President Joe Biden has decided to withdraw all U.S. forces from Afghanistan by the end of August, bringing an end to America’s longest war sooner than a previous plan. But a Republican lawmaker called the decision a “disaster in the making.”

“Our military mission in Afghanistan will conclude on August 31st,” Biden announced in a speech at the White House on Thursday, July 8.

“The drawdown is proceeding in a secure and orderly way, prioritizing the safety of our troops as they depart,” he added.

Biden said his administration is on track to meet the drawdown target set earlier this year when it eyed Sept. 11 as the deadline for a complete pullout from Afghanistan.

Biden revealed that his military commanders advised him to move swiftly once he decided to end the war because conducting the drawdown differently would have certainly come with an increased risk of safety to personnel.

“I want to be clear: The U.S. military mission in Afghanistan continues through the end of August.  We remain—we retain personnel and capacities in the country, and we maintain some authority—excuse me, the same authority under which we’ve been operating for some time,” he said.

“As I said in April, the United States did what we went to do in Afghanistan: to get the terrorists who attacked us on 9/11 and to deliver justice to Osama Bin Laden, and to degrade the terrorist threat to keep Afghanistan from becoming a base from which attacks could be continued against the United States. We achieved those objectives. That’s why we went,” he continued.

Biden said that the U.S. troops did not go to Afghanistan to nation-build, and “it’s the right and the responsibility of the Afghan people alone to decide their future and how they want to run their country.” 

Biden announced the complete troop withdrawal after the Pentagon said the removal is 90% complete. The U.S. Central Command said that it has transferred more than 17,000 pieces of military equipment for disposition and transferred seven facilities over to the Afghan forces.

The new drawdown deadline comes as the Taliban is gaining control of new territory at an alarming pace, according to USA Today.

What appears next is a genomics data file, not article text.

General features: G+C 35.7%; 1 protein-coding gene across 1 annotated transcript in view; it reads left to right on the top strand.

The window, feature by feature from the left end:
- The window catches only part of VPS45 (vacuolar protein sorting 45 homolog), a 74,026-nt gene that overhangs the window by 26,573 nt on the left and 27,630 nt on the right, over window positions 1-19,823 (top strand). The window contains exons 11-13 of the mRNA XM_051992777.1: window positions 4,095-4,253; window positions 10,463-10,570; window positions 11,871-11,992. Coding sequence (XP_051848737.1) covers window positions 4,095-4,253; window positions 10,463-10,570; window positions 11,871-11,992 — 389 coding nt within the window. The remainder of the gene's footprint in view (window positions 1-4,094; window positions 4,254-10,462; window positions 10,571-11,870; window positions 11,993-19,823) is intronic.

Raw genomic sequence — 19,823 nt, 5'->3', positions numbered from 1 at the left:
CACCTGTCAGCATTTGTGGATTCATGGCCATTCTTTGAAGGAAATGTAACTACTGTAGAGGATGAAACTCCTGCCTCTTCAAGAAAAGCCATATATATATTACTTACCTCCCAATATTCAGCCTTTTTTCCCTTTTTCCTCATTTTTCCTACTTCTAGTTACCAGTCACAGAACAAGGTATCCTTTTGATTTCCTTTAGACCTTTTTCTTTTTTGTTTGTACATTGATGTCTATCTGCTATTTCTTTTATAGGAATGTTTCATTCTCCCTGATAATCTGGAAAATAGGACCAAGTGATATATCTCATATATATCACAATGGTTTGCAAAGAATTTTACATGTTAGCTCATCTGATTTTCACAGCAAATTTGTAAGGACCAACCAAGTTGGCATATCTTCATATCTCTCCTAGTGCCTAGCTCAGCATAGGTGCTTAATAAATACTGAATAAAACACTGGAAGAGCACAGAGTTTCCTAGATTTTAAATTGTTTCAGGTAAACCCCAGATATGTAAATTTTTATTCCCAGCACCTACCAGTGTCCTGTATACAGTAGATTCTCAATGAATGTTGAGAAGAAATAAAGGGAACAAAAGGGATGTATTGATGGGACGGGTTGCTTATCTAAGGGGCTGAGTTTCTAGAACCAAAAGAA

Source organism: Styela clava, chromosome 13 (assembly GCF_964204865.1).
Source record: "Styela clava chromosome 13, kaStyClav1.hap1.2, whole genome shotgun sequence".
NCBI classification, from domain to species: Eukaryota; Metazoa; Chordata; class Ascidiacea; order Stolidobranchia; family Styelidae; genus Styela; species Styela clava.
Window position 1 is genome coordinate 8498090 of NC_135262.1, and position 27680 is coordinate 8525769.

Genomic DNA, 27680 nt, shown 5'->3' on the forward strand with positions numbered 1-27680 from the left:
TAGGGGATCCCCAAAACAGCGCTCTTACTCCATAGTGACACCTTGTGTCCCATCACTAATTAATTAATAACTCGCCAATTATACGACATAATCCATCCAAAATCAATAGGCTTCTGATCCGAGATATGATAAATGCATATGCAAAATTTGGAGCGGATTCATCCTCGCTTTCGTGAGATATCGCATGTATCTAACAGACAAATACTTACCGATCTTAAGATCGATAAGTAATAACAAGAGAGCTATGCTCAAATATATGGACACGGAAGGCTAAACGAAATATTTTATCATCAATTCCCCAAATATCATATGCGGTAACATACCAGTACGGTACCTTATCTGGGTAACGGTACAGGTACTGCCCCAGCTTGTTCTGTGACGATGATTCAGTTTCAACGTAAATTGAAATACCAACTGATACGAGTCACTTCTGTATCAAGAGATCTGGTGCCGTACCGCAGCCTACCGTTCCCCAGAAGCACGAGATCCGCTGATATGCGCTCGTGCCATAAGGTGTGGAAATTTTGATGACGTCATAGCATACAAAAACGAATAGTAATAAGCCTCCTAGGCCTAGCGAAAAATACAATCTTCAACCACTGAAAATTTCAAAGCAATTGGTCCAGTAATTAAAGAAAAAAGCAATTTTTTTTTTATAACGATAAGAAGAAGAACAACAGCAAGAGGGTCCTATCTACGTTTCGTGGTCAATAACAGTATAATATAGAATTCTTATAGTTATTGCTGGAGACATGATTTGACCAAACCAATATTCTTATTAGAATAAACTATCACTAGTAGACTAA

However, Biden defended his decision to withdraw the troops, telling reporters it was not inevitable the Taliban would seize control of the Afghan government and that he trusts the Afghan National and Defense Security Forces.

“The Afghan troops have 300,000 well-equipped—as well-equipped as any army in the world—and an air force against something like 75,000 Taliban.  It is not inevitable,” Biden told reporters in the Q&A.

“Do I trust the Taliban?  No. But I trust the capacity of the Afghan military, who is better trained, better equipped, and more re—more competent in terms of conducting war,” Biden said.

Following Biden’s remarks, Sen. Lindsey Graham (R-S.C.) released a series of tweets, saying the decision to remove all U.S. troops from Afghanistan would “prove to be his biggest mistake yet.”

“President Biden does not understand conditions are developing in Afghanistan for a reemergence of al-Qaeda and ISIS which will directly threaten the American homeland and our allies,” Graham wrote. “Get ready for major upheaval as this decision by President Biden is a disaster in the making.”

In a follow-up tweet, the Republican senator said that “President Biden has learned nothing from their Iraq withdrawal debacle. That decision led to the rise of ISIS.”

“It is important to remember that President Biden’s Afghanistan decision to withdraw all forces was made against sound military advice—just like he and President Obama did in Iraq,” he tweeted.

“President Biden may have set a deadline to end the war with al-Qaeda and ISIS in Afghanistan. Unfortunately for us, al-Qaeda and ISIS don’t have deadlines when it comes to attacking American interests,” he wrote in another tweet. 

“When it comes to understanding the war on terror and the dynamics we face as a nation, President Biden has consistently been wrong. I fear that his Afghanistan decision will prove to be his biggest mistake yet,” Graham added.

Under his administration, President Donald Trump reached an agreement with the Taliban. The U.S. agreed to pull its forces from Afghanistan, and the Taliban promised to sever its ties with al-Qaida and end its attacks on American forces.

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